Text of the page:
A recent visit to the city made clear the extent to which the revolt can no longer be ignored.

The power is off for two, or four, or six hours a day, depending on the wealth and loyalty of the neighborhood. The Syrian pound, which mysteriously sustained much of its value for many of the previous months, has plunged past the psychologically significant barrier of 70 to the dollar, from around 50 for much of the past year.

Prices are soaring, fuel is scarce, and lines form at gas stations as sanctions imposed by the United States and the European Union take their toll on the economy.

A string of recent bombings targeting the security forces did more than anything else to burst the bubble. Concrete barricades have been erected around key security agencies and the homes of top officials, while soldiers in flak jackets and helmets peer out from sandbagged positions around important government facilities.

With fighting taking place within earshot of the president’s home and rumors flying of fresh defections within the ranks of the security forces, the government is looking weaker than at any point during the past 10 months, analysts say.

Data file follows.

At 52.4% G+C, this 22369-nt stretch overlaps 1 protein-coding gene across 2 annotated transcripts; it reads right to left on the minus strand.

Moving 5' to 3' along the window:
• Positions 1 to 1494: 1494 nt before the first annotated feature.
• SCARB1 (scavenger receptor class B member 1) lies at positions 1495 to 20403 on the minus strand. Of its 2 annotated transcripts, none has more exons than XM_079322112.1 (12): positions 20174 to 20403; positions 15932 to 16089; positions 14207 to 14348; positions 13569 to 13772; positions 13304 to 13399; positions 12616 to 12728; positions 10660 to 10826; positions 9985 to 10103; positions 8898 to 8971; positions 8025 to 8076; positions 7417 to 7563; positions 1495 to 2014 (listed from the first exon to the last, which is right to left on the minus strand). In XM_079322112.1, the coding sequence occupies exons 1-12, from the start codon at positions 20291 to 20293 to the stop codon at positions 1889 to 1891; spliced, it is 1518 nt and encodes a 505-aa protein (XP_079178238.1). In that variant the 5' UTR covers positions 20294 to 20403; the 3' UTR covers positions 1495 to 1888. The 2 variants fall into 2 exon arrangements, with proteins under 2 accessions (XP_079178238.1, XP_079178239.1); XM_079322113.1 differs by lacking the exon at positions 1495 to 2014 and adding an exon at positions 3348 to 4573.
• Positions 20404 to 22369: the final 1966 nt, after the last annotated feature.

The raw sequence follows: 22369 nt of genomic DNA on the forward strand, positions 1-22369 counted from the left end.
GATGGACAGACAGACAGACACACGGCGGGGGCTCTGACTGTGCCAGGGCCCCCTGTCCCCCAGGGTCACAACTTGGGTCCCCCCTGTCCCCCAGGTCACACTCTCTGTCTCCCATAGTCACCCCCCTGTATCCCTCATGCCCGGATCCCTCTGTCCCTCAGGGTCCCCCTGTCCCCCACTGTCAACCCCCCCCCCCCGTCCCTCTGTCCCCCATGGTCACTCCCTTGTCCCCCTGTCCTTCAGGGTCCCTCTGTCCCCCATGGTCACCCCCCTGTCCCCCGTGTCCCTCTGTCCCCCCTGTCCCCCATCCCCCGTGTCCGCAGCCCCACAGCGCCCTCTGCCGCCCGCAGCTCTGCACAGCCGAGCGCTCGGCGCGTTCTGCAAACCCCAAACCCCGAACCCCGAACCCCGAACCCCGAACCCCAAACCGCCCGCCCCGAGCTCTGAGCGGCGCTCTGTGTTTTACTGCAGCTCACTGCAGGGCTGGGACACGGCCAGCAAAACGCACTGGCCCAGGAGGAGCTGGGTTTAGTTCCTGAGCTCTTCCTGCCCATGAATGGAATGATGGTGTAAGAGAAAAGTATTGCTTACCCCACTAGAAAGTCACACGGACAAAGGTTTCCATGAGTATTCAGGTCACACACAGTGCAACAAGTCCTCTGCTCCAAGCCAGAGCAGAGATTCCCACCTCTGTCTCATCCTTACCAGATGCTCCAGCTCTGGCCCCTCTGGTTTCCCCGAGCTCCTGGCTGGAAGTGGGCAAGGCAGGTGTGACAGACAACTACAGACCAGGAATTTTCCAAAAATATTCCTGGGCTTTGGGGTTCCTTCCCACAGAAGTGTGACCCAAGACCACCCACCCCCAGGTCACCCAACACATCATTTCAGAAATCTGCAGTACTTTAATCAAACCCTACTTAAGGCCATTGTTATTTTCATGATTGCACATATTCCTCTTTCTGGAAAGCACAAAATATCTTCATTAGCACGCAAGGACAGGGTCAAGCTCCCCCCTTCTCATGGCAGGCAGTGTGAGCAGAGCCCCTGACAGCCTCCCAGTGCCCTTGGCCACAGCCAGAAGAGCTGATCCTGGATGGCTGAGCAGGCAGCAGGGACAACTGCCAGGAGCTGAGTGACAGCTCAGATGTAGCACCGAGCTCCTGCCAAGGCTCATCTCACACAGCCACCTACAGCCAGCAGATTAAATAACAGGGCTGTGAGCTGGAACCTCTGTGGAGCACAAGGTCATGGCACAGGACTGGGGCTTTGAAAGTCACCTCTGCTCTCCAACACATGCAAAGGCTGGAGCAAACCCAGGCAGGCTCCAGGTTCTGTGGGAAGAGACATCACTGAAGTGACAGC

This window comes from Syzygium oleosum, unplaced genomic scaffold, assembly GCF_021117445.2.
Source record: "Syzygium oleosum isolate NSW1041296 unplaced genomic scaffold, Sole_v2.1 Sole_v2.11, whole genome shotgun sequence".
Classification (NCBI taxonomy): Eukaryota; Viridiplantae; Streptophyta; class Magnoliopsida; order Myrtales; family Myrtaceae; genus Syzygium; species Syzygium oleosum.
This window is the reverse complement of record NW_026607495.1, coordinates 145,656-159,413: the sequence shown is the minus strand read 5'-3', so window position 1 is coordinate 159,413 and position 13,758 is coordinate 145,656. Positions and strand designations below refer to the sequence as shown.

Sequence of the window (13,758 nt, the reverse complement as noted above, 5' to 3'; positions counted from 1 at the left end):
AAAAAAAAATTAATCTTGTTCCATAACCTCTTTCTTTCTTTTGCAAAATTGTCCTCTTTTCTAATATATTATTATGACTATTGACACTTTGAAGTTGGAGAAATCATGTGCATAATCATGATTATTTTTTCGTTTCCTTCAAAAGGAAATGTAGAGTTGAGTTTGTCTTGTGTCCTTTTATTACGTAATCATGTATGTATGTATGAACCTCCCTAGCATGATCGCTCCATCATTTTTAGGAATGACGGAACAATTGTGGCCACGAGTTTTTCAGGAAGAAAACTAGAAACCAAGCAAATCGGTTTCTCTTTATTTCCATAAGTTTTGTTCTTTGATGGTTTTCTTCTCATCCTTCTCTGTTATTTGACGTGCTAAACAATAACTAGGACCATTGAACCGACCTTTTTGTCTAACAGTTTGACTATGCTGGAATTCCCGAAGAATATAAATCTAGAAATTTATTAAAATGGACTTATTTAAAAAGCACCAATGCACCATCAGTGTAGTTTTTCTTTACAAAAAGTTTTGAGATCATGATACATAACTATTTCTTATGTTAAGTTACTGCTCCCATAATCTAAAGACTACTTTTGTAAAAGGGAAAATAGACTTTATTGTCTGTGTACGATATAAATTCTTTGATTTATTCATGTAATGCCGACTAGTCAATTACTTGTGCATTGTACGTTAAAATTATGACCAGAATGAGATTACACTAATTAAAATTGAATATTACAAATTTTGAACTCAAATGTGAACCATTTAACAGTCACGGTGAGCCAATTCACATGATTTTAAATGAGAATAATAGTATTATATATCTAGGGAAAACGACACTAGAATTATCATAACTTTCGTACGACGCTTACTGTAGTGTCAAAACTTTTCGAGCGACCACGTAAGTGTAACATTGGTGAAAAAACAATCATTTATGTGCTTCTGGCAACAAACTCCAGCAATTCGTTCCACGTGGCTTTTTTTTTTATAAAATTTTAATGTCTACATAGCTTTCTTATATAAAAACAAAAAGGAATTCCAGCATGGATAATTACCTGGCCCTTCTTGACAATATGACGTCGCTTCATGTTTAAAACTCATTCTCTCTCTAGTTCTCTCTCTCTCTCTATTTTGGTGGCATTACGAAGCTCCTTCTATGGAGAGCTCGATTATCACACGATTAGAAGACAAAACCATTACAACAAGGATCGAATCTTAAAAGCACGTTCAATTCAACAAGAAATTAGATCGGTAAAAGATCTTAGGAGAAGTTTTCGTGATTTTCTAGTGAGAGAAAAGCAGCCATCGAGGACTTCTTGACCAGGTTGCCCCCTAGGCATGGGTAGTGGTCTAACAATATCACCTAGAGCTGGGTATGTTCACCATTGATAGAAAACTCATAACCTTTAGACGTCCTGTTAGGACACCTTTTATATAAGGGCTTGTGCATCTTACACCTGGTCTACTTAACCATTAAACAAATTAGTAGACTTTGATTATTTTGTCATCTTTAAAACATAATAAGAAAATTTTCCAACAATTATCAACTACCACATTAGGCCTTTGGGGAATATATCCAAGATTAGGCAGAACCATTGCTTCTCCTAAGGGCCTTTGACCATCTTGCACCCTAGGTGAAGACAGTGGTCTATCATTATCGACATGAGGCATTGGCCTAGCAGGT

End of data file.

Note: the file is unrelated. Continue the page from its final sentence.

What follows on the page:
“We might be seeing that the regime is weaker than we thought,” said Salman Shaikh, director of the Brookings Doha Center in Qatar, who fears that a full-blown conflict could spill across the region before the international community has figured out a way to respond to the crisis. “The diplomacy is struggling to keep up with what’s happening on the ground,” he said.

Activists on Sunday said they feared a civilian bloodbath, with Assad’s forces intent on asserting their control by any means to preempt possible action this week at the U.N. Security Council. An Arab League mission to monitor the violence was suspended on Saturday because of the deteriorating security conditions, intensifying pressure on the wider international community to adopt a tougher response.

But diplomats and analysts here question whether the regime has the capacity to crush a revolt that is now encircling the capital.

In recent weeks, efforts by government forces to wrest back territory, in the violence-racked city of Homs and elsewhere across the increasingly uncontrollable north of the country, have contributed to a surge in bloodshed — but not yet a reversal of the rapidly encroaching armed insurgency.